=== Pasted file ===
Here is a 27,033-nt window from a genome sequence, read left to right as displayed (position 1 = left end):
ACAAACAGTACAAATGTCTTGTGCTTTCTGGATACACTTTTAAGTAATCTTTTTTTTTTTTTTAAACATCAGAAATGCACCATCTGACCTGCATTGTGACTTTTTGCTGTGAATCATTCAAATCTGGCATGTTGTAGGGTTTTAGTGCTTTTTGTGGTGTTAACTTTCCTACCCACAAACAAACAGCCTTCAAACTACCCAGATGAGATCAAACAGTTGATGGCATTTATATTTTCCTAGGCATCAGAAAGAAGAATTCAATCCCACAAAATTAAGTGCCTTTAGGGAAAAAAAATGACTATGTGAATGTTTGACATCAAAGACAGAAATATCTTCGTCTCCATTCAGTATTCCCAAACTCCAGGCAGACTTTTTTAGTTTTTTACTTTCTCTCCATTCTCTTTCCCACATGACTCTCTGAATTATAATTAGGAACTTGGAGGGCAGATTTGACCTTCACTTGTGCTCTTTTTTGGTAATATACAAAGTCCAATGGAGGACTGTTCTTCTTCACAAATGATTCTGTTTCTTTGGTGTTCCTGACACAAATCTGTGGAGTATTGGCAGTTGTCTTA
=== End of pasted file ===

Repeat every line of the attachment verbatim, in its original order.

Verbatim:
Here is a 27,033-nt window from a genome sequence, read left to right as displayed (position 1 = left end):
ACAAACAGTACAAATGTCTTGTGCTTTCTGGATACACTTTTAAGTAATCTTTTTTTTTTTTTTAAACATCAGAAATGCACCATCTGACCTGCATTGTGACTTTTTGCTGTGAATCATTCAAATCTGGCATGTTGTAGGGTTTTAGTGCTTTTTGTGGTGTTAACTTTCCTACCCACAAACAAACAGCCTTCAAACTACCCAGATGAGATCAAACAGTTGATGGCATTTATATTTTCCTAGGCATCAGAAAGAAGAATTCAATCCCACAAAATTAAGTGCCTTTAGGGAAAAAAAATGACTATGTGAATGTTTGACATCAAAGACAGAAATATCTTCGTCTCCATTCAGTATTCCCAAACTCCAGGCAGACTTTTTTAGTTTTTTACTTTCTCTCCATTCTCTTTCCCACATGACTCTCTGAATTATAATTAGGAACTTGGAGGGCAGATTTGACCTTCACTTGTGCTCTTTTTTGGTAATATACAAAGTCCAATGGAGGACTGTTCTTCTTCACAAATGATTCTGTTTCTTTGGTGTTCCTGACACAAATCTGTGGAGTATTGGCAGTTGTCTTA